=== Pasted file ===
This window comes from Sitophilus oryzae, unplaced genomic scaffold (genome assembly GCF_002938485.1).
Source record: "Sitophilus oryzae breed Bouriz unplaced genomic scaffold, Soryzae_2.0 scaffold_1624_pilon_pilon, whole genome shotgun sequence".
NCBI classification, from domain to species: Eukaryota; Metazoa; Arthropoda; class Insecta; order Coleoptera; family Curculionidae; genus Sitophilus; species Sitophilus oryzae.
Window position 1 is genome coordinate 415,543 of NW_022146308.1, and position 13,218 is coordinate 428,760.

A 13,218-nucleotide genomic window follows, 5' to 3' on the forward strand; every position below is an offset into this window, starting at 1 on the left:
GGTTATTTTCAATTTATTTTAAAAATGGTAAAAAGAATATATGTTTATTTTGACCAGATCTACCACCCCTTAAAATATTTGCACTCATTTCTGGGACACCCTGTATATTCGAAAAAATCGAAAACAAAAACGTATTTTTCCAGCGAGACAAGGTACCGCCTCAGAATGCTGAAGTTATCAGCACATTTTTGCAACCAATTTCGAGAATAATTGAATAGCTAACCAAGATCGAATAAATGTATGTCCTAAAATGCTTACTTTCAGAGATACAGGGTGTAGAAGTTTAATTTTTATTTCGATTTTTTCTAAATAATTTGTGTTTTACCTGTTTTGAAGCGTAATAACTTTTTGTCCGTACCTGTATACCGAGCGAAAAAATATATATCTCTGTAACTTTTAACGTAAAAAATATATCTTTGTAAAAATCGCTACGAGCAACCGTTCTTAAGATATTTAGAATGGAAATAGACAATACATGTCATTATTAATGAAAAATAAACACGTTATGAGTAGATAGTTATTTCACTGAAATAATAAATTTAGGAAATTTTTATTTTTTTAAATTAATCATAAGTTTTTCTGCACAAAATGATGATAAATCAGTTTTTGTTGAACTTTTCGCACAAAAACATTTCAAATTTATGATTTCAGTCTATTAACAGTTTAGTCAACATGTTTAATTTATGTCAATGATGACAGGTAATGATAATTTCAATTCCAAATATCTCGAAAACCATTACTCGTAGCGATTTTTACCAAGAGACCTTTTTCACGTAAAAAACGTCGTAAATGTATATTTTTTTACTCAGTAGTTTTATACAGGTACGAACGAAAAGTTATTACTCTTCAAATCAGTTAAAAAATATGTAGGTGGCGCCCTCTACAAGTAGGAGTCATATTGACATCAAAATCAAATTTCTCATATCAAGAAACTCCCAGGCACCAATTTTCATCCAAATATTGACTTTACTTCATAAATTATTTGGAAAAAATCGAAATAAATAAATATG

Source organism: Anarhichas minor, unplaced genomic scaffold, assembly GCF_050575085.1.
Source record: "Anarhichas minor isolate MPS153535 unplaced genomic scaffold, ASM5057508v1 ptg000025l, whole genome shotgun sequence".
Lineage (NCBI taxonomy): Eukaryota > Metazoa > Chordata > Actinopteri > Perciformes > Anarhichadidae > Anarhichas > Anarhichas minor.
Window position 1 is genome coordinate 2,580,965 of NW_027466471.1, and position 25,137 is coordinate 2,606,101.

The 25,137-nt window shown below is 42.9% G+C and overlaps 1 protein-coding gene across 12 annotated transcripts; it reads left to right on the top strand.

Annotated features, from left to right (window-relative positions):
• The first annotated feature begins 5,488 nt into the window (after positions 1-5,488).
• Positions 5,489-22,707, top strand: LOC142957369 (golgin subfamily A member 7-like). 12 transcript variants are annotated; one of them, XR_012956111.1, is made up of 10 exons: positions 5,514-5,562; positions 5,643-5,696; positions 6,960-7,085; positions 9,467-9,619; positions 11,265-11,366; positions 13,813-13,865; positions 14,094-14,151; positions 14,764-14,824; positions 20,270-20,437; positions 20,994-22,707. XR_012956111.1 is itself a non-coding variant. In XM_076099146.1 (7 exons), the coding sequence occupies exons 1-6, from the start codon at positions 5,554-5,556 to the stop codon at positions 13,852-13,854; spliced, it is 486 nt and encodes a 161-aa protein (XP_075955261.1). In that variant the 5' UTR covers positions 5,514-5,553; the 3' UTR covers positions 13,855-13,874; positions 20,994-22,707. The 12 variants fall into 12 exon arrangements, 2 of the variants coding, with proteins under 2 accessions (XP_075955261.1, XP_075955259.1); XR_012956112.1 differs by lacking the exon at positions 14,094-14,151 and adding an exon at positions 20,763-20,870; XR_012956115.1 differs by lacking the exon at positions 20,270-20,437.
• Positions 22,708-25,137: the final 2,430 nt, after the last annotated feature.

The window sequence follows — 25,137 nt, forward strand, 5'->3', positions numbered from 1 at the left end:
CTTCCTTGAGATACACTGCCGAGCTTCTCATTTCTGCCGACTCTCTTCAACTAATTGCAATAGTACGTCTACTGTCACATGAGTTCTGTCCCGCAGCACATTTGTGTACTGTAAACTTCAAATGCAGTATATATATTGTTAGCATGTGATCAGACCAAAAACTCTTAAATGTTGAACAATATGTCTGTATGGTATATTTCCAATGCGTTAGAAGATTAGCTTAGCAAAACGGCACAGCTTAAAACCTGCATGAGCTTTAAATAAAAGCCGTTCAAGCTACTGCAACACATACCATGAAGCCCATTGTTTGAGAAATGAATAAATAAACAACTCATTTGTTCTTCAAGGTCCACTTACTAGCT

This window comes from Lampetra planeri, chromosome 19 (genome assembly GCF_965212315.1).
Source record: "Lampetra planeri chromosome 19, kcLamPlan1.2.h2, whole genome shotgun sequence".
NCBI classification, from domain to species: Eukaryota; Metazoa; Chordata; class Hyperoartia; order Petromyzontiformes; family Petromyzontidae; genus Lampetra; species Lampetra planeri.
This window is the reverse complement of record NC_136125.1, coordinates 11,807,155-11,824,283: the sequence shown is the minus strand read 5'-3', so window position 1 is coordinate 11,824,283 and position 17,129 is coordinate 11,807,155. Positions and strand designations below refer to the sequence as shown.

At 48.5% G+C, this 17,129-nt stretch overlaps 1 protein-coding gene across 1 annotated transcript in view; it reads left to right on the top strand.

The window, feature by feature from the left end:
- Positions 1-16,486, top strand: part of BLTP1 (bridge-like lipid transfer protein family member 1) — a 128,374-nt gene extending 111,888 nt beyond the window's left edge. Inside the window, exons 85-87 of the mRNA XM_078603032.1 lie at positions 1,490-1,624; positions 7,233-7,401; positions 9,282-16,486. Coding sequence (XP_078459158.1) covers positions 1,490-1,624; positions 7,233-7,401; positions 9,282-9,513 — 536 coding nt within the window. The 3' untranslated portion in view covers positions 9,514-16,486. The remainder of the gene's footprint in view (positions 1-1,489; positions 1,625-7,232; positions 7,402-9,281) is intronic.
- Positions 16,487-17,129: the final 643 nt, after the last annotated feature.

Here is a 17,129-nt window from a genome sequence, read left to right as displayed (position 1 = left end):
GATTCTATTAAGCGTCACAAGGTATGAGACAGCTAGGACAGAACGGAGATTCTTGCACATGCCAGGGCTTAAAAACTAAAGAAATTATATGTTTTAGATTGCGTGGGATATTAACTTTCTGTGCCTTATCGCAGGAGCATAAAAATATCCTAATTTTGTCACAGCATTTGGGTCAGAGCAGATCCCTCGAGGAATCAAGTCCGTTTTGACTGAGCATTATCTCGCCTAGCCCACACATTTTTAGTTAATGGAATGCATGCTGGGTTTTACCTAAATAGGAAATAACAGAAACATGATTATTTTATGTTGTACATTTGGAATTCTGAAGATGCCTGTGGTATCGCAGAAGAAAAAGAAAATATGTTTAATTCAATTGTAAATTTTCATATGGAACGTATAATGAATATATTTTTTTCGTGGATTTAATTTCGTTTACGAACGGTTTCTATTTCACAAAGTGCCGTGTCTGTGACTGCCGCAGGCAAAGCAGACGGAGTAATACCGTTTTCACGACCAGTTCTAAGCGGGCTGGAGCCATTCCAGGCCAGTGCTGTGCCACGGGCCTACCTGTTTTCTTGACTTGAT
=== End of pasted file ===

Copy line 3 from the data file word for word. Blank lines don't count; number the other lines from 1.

NCBI classification, from domain to species: Eukaryota; Metazoa; Arthropoda; class Insecta; order Coleoptera; family Curculionidae; genus Sitophilus; species Sitophilus oryzae.